A solemn and defiant mural showing streams of people carrying beaming candles past a darkened White House at an October 1989 march against AIDS is being installed this week at the Whitman-Walker Clinic on S Street NW.
The expansive work in rich magenta and blues is the creation of graphic designer Victoria Russell, 36, her first big leap out of the world of corporate brochures and posters.
Her vision: to recapture the energy of the autumn evening vigil that brought together thousands of people to mourn friends and family and to push for nationwide community support in the struggle against AIDS.
Russell was part of the crowd that night. She was there with a friend who had pressed her to read Randy Shilts's chronicle of the national AIDS crisis, "And the Band Played On." The book propelled her to get involved, she said.
"I kept casting around, thinking about what I should do. I didn't think I had any talent to work with people who were ill," she said.
First she volunteered to do graphics work for Whitman-Walker, making posters and brochures about the clinic's outreach programs. Ulysses Garner, of the nonprofit DC/Artworks, who is directing the clinic project, said he chose Russell to do the mural because of her design sense, but also because of her commitment to AIDS activism.
"You have to . . . have emotional breadth in a work of this kind," he said.
Russell and the clinic staff decided that the 28-by-11-foot work should be installed in a spare basement room, where people who decide to get tested for the HIV infection wait to have their blood drawn.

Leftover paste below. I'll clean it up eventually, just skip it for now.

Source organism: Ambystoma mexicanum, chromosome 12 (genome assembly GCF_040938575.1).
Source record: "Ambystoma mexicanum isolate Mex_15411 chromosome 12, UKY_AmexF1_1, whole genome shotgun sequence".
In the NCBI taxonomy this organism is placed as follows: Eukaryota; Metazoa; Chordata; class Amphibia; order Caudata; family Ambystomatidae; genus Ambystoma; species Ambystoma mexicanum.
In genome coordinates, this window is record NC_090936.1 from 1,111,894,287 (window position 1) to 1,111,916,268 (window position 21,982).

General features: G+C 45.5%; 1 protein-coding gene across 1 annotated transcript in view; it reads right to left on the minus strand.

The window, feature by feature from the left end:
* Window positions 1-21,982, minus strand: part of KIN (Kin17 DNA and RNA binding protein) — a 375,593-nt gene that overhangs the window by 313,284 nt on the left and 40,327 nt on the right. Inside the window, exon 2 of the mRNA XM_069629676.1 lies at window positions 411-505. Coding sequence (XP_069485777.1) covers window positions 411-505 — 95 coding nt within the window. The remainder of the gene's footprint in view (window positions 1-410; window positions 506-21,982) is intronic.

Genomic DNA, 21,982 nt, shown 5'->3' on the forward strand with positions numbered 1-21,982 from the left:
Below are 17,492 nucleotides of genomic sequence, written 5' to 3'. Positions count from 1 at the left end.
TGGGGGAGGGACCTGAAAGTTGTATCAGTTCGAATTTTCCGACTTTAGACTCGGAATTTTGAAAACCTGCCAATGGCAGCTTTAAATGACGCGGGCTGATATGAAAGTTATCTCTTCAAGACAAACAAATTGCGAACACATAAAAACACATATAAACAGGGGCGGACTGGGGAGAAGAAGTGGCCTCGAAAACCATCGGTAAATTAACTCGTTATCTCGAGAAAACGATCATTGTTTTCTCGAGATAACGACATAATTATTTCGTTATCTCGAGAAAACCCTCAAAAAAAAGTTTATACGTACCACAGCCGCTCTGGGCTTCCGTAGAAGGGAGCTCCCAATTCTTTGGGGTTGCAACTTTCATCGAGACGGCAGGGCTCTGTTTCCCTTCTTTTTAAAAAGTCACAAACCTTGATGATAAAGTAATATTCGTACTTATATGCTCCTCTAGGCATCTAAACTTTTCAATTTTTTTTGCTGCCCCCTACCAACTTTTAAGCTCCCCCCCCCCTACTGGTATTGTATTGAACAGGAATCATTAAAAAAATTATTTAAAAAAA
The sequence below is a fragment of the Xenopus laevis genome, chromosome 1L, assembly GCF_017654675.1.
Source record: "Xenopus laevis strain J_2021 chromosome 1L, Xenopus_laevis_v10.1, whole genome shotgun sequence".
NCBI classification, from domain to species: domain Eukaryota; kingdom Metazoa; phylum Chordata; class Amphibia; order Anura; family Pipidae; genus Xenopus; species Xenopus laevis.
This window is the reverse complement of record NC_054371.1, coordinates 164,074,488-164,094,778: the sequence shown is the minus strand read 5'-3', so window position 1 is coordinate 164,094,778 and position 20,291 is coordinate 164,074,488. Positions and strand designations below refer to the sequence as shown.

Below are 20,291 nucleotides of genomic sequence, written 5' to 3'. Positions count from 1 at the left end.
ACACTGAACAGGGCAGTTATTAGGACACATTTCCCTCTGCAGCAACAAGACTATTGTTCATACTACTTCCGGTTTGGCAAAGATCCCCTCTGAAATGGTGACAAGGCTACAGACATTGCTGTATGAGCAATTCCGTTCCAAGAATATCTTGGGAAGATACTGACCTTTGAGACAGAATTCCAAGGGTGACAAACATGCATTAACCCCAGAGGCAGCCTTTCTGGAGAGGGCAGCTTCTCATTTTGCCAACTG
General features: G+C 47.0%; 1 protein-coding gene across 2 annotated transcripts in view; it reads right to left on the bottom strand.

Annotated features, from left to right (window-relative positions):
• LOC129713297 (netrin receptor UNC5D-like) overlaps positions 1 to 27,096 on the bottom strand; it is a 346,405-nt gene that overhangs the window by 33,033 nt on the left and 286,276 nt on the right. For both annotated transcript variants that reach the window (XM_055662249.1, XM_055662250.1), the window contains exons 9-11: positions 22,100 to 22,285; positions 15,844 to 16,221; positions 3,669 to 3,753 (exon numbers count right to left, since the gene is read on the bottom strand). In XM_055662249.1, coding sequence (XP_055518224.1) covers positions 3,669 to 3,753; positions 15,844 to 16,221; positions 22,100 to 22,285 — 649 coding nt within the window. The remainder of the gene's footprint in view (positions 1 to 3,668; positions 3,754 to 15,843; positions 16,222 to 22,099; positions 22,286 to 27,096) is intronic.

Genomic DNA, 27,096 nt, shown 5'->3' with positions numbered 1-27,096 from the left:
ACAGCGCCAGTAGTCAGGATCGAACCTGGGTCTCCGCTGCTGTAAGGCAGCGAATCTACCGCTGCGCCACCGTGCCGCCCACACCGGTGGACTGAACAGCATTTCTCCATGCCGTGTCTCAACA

"There's a lot of anxiety around getting tested," said Adora Iris Lee, acting director of the D.C. Office of AIDS Activities, which is funding the project along with the D.C. Commission on the Arts and Humanities. "A beautiful mural is uplifting."
Russell based her design on a black-and-white photograph of the vigil. She said she hoped the image of solidarity would reassure clinic clients that there are people in the community concerned about their plight and that there is momentum to spur the establishment into action.
It is that positive spirit that seems to energize workers at the clinic, she said.
"On any given day someone there knows someone who's just died and yet people carry on their daily business without denial, without pretending that it's not going on, but with hope and energy and sorrow," she said.
With 2,093 cases of AIDS infection reported since 1981, the District ranks fifth among metropolitan areas in the nation. Of those infected, 1,621 have died, according to D.C. public health statistics.
Russell used seven plywood panels and regular latex house paint for the mural.
In it, two dozen solumn, life-sized figures carry candles and cameras as they wind around Pennsylvania Avenue against the backdrop of a radiant sky at dusk.
"The mural is a symbol of hope and community strength," said Garner, who is behind two other mural projects about AIDS, one by muralist Ron Turner for the headquarters of RAP Inc. on Missouri Avenue NW and the other to be commissioned for the D.C. Women's Council on AIDS on Eighth Street SE.
"Art can act like occupational therapy," said Lee, who is proposing that art classes be offered at AIDS clinics and local drug rehab centers "to talk out issues through the artistic process." Such efforts, while no substitute for education, prevention or drug testing, Lee said, are a beneficial, holistic approach to fighting the depression associated with this debilitating disease.
Russell, her fingers caked with magenta paint in her studio a few weeks ago, said that as an artist she hopes her effort will provide comfort and inspiration for nervous clinic visitors.
"You just have to do what you can do," Russell said. "I can make pictures and I can use that skill to give something back."